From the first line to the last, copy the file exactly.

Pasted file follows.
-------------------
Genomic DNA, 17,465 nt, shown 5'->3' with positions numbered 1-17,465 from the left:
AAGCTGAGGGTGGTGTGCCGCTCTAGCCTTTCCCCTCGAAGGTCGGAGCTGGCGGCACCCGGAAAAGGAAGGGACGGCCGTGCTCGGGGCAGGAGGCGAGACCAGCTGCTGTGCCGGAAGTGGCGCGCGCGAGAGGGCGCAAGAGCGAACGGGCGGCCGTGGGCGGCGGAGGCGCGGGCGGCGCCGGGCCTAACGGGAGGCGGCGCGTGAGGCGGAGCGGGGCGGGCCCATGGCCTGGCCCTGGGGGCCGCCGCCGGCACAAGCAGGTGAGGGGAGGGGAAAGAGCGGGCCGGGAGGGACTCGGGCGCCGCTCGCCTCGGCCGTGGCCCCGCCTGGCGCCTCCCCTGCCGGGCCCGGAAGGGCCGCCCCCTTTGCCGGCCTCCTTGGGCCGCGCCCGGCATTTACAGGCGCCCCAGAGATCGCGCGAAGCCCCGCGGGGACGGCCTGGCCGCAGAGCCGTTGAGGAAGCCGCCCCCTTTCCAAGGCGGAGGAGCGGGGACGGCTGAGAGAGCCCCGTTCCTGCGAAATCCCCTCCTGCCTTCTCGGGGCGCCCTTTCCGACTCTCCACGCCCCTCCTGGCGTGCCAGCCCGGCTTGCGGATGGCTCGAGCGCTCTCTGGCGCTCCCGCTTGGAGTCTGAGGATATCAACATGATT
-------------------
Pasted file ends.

Genomic DNA, 17,465 nt, shown 5'->3' with positions numbered 1-17,465 from the left:
AAGCTGAGGGTGGTGTGCCGCTCTAGCCTTTCCCCTCGAAGGTCGGAGCTGGCGGCACCCGGAAAAGGAAGGGACGGCCGTGCTCGGGGCAGGAGGCGAGACCAGCTGCTGTGCCGGAAGTGGCGCGCGCGAGAGGGCGCAAGAGCGAACGGGCGGCCGTGGGCGGCGGAGGCGCGGGCGGCGCCGGGCCTAACGGGAGGCGGCGCGTGAGGCGGAGCGGGGCGGGCCCATGGCCTGGCCCTGGGGGCCGCCGCCGGCACAAGCAGGTGAGGGGAGGGGAAAGAGCGGGCCGGGAGGGACTCGGGCGCCGCTCGCCTCGGCCGTGGCCCCGCCTGGCGCCTCCCCTGCCGGGCCCGGAAGGGCCGCCCCCTTTGCCGGCCTCCTTGGGCCGCGCCCGGCATTTACAGGCGCCCCAGAGATCGCGCGAAGCCCCGCGGGGACGGCCTGGCCGCAGAGCCGTTGAGGAAGCCGCCCCCTTTCCAAGGCGGAGGAGCGGGGACGGCTGAGAGAGCCCCGTTCCTGCGAAATCCCCTCCTGCCTTCTCGGGGCGCCCTTTCCGACTCTCCACGCCCCTCCTGGCGTGCCAGCCCGGCTTGCGGATGGCTCGAGCGCTCTCTGGCGCTCCCGCTTGGAGTCTGAGGATATCAACATGATT